Sofia Contarini, Alice Pisani, Nico Hamaus, Federico Marulli Lauro Moscardini & Marco Baldi (2023) Cosmological Constraints from the BOSS DR12 Void Size Function Astrophysical Journal 953:46.

Nico Hamaus, Alice Pisani, Jin-Ah Choi, Guilhem Lavaux, Benjamin D. Wandelt & Jochen Weller (2020) Journal of Cosmology and Astroparticle Physics 2020:023.

Sloan Digital Sky Survey Data Release 12

constellation figures

Alan MacRobert (Sky & Telescope), Paulina Rowicka/Martin Krzywinski (revisions & Microscopium)

stars

Hoffleit & Warren Jr. (1991) The Bright Star Catalog, 5th Revised Edition (Preliminary Version).

cosmology

H0 = 67.4 km/(Mpc·s), Ωm = 0.315, Ωv = 0.685. Planck collaboration Planck 2018 results. VI. Cosmological parameters (2018).

Error in predictor variables

Tue 02-01-2024

It is the mark of an educated mind to rest satisfied with the degree of precision that the nature of the subject admits and not to seek exactness where only an approximation is possible. —Aristotle

In regression, the predictors are (typically) assumed to have known values that are measured without error.

Practically, however, predictors are often measured with error. This has a profound (but predictable) effect on the estimates of relationships among variables – the so-called “error in variables” problem.

Martin Krzywinski @MKrzywinski mkweb.bcgsc.ca
Nature Methods Points of Significance column: Error in predictor variables. (read)

Error in measuring the predictors is often ignored. In this column, we discuss when ignoring this error is harmless and when it can lead to large bias that can leads us to miss important effects.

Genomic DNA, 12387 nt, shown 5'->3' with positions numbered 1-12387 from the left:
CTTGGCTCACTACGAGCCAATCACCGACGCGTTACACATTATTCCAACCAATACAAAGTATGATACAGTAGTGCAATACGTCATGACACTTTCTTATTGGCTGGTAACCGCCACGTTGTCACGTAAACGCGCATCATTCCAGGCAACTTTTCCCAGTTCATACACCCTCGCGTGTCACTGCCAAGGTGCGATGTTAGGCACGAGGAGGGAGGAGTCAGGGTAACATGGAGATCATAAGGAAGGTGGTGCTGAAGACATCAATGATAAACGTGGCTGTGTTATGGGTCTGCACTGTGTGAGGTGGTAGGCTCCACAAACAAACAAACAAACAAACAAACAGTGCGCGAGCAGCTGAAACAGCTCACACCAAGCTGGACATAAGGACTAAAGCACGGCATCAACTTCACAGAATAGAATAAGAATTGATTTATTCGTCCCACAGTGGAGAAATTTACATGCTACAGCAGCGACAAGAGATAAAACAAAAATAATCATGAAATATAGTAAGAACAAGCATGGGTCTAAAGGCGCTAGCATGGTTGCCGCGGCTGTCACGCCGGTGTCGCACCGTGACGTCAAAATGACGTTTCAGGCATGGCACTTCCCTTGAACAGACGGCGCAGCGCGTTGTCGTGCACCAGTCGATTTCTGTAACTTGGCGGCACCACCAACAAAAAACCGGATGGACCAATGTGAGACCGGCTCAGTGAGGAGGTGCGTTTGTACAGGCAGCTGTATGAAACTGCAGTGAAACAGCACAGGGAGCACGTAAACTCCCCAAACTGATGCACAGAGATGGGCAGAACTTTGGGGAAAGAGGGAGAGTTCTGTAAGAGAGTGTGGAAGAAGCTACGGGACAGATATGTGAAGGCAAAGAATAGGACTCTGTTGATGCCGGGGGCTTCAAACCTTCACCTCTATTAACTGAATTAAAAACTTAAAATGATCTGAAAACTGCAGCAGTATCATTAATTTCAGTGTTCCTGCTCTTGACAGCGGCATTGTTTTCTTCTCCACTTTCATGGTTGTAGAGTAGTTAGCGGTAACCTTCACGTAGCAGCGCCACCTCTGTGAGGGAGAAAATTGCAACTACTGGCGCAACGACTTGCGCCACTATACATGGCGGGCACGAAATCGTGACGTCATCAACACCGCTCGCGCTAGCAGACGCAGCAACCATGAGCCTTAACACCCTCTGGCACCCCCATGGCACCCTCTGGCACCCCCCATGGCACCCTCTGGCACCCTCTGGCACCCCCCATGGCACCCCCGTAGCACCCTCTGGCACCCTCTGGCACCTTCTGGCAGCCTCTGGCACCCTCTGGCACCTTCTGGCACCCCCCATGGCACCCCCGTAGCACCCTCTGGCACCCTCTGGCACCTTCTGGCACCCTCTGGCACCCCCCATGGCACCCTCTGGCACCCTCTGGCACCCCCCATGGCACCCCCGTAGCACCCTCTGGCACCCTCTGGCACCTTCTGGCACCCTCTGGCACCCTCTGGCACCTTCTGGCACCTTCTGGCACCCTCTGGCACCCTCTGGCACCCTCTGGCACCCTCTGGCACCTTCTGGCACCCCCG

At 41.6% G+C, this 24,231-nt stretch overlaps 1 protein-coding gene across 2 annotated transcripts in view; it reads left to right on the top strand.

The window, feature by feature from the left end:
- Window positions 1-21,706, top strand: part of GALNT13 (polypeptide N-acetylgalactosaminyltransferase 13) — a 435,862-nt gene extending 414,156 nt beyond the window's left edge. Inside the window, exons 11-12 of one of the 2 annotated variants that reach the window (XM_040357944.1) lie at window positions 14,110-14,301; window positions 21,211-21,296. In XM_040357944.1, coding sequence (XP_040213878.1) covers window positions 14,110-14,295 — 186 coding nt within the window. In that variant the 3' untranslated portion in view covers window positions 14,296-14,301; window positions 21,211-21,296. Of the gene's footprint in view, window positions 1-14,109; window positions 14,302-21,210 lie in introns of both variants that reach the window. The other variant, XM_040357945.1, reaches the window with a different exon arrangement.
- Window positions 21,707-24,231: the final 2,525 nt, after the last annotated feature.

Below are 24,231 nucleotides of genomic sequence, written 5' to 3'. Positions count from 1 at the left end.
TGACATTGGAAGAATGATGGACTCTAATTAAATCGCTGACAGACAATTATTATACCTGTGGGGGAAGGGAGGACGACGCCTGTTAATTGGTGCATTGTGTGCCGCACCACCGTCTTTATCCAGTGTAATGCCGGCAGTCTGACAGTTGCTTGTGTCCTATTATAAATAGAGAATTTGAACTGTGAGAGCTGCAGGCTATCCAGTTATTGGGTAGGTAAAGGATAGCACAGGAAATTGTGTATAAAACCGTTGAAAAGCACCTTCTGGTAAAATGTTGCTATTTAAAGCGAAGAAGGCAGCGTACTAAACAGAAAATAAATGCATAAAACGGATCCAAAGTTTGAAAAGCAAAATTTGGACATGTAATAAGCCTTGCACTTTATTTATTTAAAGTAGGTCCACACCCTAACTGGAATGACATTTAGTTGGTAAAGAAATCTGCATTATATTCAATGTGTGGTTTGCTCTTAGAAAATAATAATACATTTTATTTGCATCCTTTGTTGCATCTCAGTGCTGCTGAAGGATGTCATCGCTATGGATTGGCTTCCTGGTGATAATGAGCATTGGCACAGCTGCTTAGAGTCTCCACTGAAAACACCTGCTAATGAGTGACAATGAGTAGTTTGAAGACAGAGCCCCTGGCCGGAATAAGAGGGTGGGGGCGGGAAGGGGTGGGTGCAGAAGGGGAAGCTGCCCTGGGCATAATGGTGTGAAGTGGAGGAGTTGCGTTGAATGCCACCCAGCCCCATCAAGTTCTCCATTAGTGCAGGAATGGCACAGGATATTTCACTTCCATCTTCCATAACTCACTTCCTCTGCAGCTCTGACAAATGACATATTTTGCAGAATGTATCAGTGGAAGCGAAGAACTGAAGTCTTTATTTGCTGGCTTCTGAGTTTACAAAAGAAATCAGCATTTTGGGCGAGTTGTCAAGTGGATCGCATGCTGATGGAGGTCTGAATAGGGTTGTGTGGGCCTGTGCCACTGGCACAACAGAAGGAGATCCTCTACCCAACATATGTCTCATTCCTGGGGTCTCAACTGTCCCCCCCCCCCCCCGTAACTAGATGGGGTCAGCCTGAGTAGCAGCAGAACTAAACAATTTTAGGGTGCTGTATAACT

Altman, N. & Krzywinski, M. (2024) Points of significance: Error in predictor variables. Nat. Methods 20.

Background reading

Altman, N. & Krzywinski, M. (2015) Points of significance: Simple linear regression. Nat. Methods 12:999–1000.

Lever, J., Krzywinski, M. & Altman, N. (2016) Points of significance: Logistic regression. Nat. Methods 13:541–542 (2016).

Das, K., Krzywinski, M. & Altman, N. (2019) Points of significance: Quantile regression. Nat. Methods 16:451–452.

Convolutional neural networks

Tue 02-01-2024

Nature uses only the longest threads to weave her patterns, so that each small piece of her fabric reveals the organization of the entire tapestry. – Richard Feynman

Following up on our Neural network primer column, this month we explore a different kind of network architecture: a convolutional network.

The convolutional network replaces the hidden layer of a fully connected network (FCN) with one or more filters (a kind of neuron that looks at the input within a narrow window).

Martin Krzywinski @MKrzywinski mkweb.bcgsc.ca
Nature Methods Points of Significance column: Convolutional neural networks. (read)

Even through convolutional networks have far fewer neurons that an FCN, they can perform substantially better for certain kinds of problems, such as sequence motif detection.

Derry, A., Krzywinski, M & Altman, N. (2023) Points of significance: Convolutional neural networks. Nature Methods 20:1269–1270.